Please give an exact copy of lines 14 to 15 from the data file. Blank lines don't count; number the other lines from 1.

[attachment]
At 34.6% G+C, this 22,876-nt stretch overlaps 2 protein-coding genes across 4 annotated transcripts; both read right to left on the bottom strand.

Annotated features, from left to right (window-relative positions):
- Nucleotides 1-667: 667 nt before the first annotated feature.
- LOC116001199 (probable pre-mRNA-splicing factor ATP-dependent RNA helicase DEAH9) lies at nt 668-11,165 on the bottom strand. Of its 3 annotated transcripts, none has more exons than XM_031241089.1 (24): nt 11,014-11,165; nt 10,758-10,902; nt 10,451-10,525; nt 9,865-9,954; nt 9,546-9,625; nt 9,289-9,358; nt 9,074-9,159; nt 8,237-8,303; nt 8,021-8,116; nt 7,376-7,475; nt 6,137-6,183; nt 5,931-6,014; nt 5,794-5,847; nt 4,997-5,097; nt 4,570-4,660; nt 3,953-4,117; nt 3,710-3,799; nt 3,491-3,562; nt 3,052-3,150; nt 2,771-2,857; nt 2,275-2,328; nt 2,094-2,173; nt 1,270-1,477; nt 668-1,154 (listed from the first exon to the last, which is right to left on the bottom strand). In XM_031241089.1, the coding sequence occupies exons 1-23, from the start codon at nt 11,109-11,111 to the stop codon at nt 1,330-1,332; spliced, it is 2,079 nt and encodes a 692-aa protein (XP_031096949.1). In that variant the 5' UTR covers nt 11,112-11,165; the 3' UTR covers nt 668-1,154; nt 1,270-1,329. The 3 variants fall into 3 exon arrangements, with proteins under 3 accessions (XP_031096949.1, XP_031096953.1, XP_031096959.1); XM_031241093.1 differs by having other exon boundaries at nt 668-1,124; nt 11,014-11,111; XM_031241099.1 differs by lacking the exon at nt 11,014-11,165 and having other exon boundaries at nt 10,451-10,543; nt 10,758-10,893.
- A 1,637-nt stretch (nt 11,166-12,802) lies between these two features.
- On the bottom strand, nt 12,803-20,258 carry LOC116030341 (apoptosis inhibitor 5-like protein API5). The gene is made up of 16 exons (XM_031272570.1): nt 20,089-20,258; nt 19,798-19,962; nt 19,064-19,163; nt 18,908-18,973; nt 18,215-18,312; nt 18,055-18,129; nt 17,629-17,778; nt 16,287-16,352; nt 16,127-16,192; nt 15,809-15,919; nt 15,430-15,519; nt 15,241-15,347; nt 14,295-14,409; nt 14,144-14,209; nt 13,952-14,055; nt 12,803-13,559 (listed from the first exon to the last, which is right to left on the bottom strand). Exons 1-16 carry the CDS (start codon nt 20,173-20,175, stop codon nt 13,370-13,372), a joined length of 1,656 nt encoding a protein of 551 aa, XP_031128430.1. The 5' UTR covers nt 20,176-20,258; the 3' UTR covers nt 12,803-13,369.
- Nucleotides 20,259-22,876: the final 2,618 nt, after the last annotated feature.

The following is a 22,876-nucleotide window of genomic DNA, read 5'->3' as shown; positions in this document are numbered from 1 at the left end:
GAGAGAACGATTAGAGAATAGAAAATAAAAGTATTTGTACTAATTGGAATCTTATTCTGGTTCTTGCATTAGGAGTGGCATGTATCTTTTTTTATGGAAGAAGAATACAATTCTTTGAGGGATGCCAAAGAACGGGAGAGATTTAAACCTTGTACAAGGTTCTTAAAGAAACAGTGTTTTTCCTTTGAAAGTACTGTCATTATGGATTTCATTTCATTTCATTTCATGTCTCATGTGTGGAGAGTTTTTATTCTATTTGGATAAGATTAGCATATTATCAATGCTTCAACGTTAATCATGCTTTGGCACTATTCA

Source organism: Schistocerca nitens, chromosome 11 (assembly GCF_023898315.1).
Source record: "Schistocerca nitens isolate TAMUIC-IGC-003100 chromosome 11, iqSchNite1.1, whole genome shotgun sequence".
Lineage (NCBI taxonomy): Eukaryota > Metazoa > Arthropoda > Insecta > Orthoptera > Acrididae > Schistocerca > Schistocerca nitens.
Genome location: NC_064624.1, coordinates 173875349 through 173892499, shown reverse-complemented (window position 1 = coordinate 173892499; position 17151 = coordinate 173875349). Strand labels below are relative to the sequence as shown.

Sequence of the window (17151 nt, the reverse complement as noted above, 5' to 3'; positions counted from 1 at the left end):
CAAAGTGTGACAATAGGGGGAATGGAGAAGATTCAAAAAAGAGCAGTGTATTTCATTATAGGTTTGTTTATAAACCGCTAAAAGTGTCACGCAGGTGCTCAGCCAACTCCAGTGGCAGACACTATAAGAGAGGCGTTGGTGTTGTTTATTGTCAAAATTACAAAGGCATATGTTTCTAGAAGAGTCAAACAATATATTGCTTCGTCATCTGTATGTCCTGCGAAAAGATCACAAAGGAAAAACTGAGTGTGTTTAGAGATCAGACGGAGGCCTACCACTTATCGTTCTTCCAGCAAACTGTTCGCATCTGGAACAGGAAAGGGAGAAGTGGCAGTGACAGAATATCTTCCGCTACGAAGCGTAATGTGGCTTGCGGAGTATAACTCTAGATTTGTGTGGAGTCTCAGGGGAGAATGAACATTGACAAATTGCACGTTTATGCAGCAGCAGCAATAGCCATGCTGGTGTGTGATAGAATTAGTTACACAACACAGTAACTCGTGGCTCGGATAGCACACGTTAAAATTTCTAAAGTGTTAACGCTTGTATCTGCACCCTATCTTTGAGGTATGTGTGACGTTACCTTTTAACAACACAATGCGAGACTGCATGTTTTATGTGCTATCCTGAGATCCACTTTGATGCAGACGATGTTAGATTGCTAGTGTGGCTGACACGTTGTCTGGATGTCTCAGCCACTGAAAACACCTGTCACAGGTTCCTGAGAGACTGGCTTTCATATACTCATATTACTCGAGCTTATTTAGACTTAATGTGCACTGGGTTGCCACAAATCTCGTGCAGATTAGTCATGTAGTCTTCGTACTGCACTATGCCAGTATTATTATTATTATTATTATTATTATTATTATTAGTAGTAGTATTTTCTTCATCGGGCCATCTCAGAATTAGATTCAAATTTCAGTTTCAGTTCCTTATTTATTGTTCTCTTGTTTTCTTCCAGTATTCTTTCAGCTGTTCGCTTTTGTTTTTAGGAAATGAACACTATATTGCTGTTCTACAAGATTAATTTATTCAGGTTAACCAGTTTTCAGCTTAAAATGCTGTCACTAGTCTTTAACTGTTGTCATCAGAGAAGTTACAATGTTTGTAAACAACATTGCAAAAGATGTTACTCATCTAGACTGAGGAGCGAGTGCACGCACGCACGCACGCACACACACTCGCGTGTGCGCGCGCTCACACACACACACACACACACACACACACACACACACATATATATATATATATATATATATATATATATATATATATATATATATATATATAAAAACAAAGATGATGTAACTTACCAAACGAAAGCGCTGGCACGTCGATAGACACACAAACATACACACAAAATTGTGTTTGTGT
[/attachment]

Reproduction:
Sequence of the window (17151 nt, the reverse complement as noted above, 5' to 3'; positions counted from 1 at the left end):
CAAAGTGTGACAATAGGGGGAATGGAGAAGATTCAAAAAAGAGCAGTGTATTTCATTATAGGTTTGTTTATAAACCGCTAAAAGTGTCACGCAGGTGCTCAGCCAACTCCAGTGGCAGACACTATAAGAGAGGCGTTGGTGTTGTTTATTGTCAAAATTACAAAGGCATATGTTTCTAGAAGAGTCAAACAATATATTGCTTCGTCATCTGTATGTCCTGCGAAAAGATCACAAAGGAAAAACTGAGTGTGTTTAGAGATCAGACGGAGGCCTACCACTTATCGTTCTTCCAGCAAACTGTTCGCATCTGGAACAGGAAAGGGAGAAGTGGCAGTGACAGAATATCTTCCGCTACGAAGCGTAATGTGGCTTGCGGAGTATAACTCTAGATTTGTGTGGAGTCTCAGGGGAGAATGAACATTGACAAATTGCACGTTTATGCAGCAGCAGCAATAGCCATGCTGGTGTGTGATAGAATTAGTTACACAACACAGTAACTCGTGGCTCGGATAGCACACGTTAAAATTTCTAAAGTGTTAACGCTTGTATCTGCACCCTATCTTTGAGGTATGTGTGACGTTACCTTTTAACAACACAATGCGAGACTGCATGTTTTATGTGCTATCCTGAGATCCACTTTGATGCAGACGATGTTAGATTGCTAGTGTGGCTGACACGTTGTCTGGATGTCTCAGCCACTGAAAACACCTGTCACAGGTTCCTGAGAGACTGGCTTTCATATACTCATATTACTCGAGCTTATTTAGACTTAATGTGCACTGGGTTGCCACAAATCTCGTGCAGATTAGTCATGTAGTCTTCGTACTGCACTATGCCAGTATTATTATTATTATTATTATTATTATTATTATTAGTAGTAGTATTTTCTTCATCGGGCCATCTCAGAATTAGATTCAAATTTCAGTTTCAGTTCCTTATTTATTGTTCTCTTGTTTTCTTCCAGTATTCTTTCAGCTGTTCGCTTTTGTTTTTAGGAAATGAACACTATATTGCTGTTCTACAAGATTAATTTATTCAGGTTAACCAGTTTTCAGCTTAAAATGCTGTCACTAGTCTTTAACTGTTGTCATCAGAGAAGTTACAATGTTTGTAAACAACATTGCAAAAGATGTTACTCATCTAGACTGAGGAGCGAGTGCACGCACGCACGCACGCACACACACTCGCGTGTGCGCGCGCTCACACACACACACACACACACACACACACACACACACATATATATATATATATATATATATATATATATATATATATATATATATATATATAAAAACAAAGATGATGTAACTTACCAAACGAAAGCGCTGGCACGTCGATAGACACACAAACATACACACAAAATTGTGTTTGTGT